When Is The Best Time To Retire?

This question has been plaguing workers from the time they feel that they have put in an increasing amount of time at a job. You usually look around one day and find out that you’re the oldest worker. Then you wonder if now is the time to retire, however there’s a small problem with that thinking.

Do you have to have a plan?

Hoping-for-the-best-is-not-a-plan

 

 

 

 

 

Most and I mean the vast majority of individuals can’t just declare one day “hey I’m going to retire tomorrow” and just walk out the door. The problem is “what are you going to survive on tomorrow and the rest of your life”? You see you worked all of those years for money to buy you things like food, shelter and clothing along with flat screen TV, automobiles, and tickets to ball games and theater, flights to exotic locations, etc. Now when you retire that pert of your life doesn’t just end. You’re going to want to keep it going to a degree.


1. How much money is enough?
This is the hardest question that can stump any man or woman. You need to calculate first how long you think you’ll be around and multiply that by how much a year you need to live comfortably. You’ll also need to add “Murphy’s Rule” to this which is “whatever can go wrong, will go wrong”. Next you need to look at your household. Do you have a spouse? How about any dependent children, parents or relatives? Are there any pets? What about organizations that you’ve pledged your life to? All of them now up the figure you started with to just think about this plan. Hey, what about a mortgage on a home or extra property? How about loans that you currently have and commitments to entertainment or travel? Yep, all of them need to be included too. Are you starting to see that there’s more to this than just a quick thought that bounces through your head?


2. What is the right age?
You know that question is as hard as the money question. There are a number of things to consider when you approach “retirement age”. First, what really is retirement age? The United States Social Security says that the age of 62 is a retirement age. That is the time you are eligible to withdraw funds from that program (provided you paid into it) for the rest of your life; however, they don’t make things quite that easy. It’s stated that you can withdraw retirement funds at 62, but they consider age 66 as “full retirement”. Then they also compute the age of 70 as a goal to shoot for that gives you more money than if you started withdrawing at 62. The second thing to consider is; how do you feel? If you’re not doing so well and know that you have limited days left than retirement right now makes much more sense that waiting and never collecting. Third, what is your family history? Do you come from a long line of those that made it to 100 years old, or is the matriarch of the family just 63? All of the questions just make this a crap shoot. You are just guessing at best and that’s really what retirement planning is.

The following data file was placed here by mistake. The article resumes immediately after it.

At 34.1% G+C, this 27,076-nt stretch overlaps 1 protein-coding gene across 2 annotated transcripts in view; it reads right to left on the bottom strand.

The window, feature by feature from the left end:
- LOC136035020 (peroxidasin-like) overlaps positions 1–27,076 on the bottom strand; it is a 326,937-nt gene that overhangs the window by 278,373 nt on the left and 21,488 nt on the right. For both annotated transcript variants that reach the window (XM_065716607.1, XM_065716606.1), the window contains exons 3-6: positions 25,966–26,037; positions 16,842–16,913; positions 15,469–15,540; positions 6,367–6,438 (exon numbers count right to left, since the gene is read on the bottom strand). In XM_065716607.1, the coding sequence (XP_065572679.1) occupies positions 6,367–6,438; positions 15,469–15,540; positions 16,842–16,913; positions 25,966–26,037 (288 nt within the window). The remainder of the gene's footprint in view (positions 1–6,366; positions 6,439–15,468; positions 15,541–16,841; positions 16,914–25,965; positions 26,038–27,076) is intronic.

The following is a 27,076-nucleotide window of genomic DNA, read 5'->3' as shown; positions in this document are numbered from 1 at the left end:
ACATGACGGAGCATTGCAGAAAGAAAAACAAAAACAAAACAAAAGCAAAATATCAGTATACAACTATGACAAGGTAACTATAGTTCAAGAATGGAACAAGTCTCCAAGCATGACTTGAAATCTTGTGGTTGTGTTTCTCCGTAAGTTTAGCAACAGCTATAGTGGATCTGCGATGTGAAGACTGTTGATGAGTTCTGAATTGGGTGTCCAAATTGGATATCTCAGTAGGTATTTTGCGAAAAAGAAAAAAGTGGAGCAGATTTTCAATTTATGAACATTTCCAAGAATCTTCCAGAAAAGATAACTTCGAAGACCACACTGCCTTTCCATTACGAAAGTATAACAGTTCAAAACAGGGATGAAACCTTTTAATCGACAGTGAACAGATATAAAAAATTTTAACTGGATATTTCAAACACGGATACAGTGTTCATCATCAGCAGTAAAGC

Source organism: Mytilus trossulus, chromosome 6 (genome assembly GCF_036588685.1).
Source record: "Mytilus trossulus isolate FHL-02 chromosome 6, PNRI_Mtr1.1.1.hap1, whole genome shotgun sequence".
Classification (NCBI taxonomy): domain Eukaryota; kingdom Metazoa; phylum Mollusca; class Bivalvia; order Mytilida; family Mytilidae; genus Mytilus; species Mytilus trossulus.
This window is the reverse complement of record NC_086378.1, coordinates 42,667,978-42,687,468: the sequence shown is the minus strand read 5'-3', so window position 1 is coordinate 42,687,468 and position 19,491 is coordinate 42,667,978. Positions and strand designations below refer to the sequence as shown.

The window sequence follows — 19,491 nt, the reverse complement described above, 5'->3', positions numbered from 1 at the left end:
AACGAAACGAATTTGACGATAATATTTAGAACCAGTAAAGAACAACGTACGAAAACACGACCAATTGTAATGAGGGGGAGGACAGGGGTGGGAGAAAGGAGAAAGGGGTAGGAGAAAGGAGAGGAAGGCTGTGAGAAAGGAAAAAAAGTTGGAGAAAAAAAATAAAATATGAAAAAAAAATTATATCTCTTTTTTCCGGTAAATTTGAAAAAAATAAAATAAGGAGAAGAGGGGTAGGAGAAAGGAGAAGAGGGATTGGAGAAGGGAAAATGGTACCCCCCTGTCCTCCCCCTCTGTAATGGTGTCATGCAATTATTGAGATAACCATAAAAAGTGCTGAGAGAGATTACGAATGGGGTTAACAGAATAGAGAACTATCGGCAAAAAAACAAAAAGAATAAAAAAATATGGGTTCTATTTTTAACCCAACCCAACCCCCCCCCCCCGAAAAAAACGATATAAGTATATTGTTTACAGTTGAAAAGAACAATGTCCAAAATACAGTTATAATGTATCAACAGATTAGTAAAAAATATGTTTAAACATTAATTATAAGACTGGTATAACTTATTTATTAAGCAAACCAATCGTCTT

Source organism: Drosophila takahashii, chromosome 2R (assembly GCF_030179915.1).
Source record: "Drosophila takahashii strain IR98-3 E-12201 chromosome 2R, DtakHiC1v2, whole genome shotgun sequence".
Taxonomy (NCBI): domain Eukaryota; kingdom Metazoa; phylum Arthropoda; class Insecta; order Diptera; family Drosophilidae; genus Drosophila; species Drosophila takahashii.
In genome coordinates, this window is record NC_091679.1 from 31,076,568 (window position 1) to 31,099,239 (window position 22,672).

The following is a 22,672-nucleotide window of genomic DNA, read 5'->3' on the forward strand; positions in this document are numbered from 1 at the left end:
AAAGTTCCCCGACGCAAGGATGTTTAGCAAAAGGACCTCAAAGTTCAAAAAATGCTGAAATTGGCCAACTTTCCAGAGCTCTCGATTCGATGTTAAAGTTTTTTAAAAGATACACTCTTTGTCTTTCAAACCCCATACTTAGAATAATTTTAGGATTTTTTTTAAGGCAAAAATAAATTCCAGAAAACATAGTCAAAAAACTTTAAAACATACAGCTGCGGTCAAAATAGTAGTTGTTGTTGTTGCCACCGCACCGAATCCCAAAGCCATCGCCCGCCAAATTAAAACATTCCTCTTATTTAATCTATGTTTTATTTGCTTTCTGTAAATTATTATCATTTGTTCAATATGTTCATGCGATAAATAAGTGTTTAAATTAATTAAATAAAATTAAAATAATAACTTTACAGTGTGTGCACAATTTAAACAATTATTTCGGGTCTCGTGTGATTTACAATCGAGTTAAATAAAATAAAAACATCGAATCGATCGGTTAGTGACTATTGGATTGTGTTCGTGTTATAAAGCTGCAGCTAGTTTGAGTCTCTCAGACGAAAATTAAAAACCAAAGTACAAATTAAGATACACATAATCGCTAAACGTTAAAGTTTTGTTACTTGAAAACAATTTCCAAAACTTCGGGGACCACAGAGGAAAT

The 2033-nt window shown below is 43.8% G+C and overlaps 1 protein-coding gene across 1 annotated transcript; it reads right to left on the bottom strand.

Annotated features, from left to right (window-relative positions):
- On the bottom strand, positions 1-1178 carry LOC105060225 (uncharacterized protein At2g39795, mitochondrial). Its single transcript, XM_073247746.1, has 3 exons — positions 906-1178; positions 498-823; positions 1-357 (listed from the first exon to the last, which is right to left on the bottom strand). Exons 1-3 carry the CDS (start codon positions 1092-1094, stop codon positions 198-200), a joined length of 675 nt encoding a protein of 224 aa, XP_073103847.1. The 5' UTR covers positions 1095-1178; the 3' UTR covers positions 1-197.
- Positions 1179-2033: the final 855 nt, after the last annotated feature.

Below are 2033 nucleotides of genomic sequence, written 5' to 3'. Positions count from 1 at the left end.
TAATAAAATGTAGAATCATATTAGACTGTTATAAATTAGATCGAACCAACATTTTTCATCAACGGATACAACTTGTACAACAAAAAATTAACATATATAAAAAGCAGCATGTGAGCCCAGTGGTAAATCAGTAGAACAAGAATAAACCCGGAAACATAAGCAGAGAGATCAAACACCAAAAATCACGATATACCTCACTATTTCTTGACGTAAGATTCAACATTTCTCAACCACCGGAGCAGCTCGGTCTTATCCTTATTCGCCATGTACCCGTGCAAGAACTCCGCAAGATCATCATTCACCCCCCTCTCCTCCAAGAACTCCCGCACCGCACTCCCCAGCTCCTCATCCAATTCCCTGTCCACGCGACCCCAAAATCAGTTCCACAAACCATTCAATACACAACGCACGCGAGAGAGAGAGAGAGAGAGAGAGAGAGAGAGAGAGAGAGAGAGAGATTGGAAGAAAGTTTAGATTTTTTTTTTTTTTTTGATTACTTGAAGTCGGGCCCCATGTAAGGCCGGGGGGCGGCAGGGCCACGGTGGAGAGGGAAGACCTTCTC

3. Is it really a gamble?
To most I would say yes, but to those that reach a happy retirement it wasn’t. You see you need to find that point in your life where you are physically well enough to do things you want to do and enjoy it with whoever is in your life with you. Have enough money, whatever that is to live close to the life you want to live without making huge sacrifices. And lastly to take into consideration that you will get older and need more things from the medical community. You’ll be less mobile, less active and maybe even not be able to care for yourself. So my advice is to look into a way to keep a constant stream of money coming in so you can retire while you feel relatively young. To do this is to look at building an online business and doing it in the comfort of your own home.

About The Author

Thomas

A husband, father, brother, uncle and cousin to a great group. I'm an budding entrepreneur that has interest in making money that will sustain deep into retirement. At this point in my life I see no reason why I shouldn't get my piece of the pie.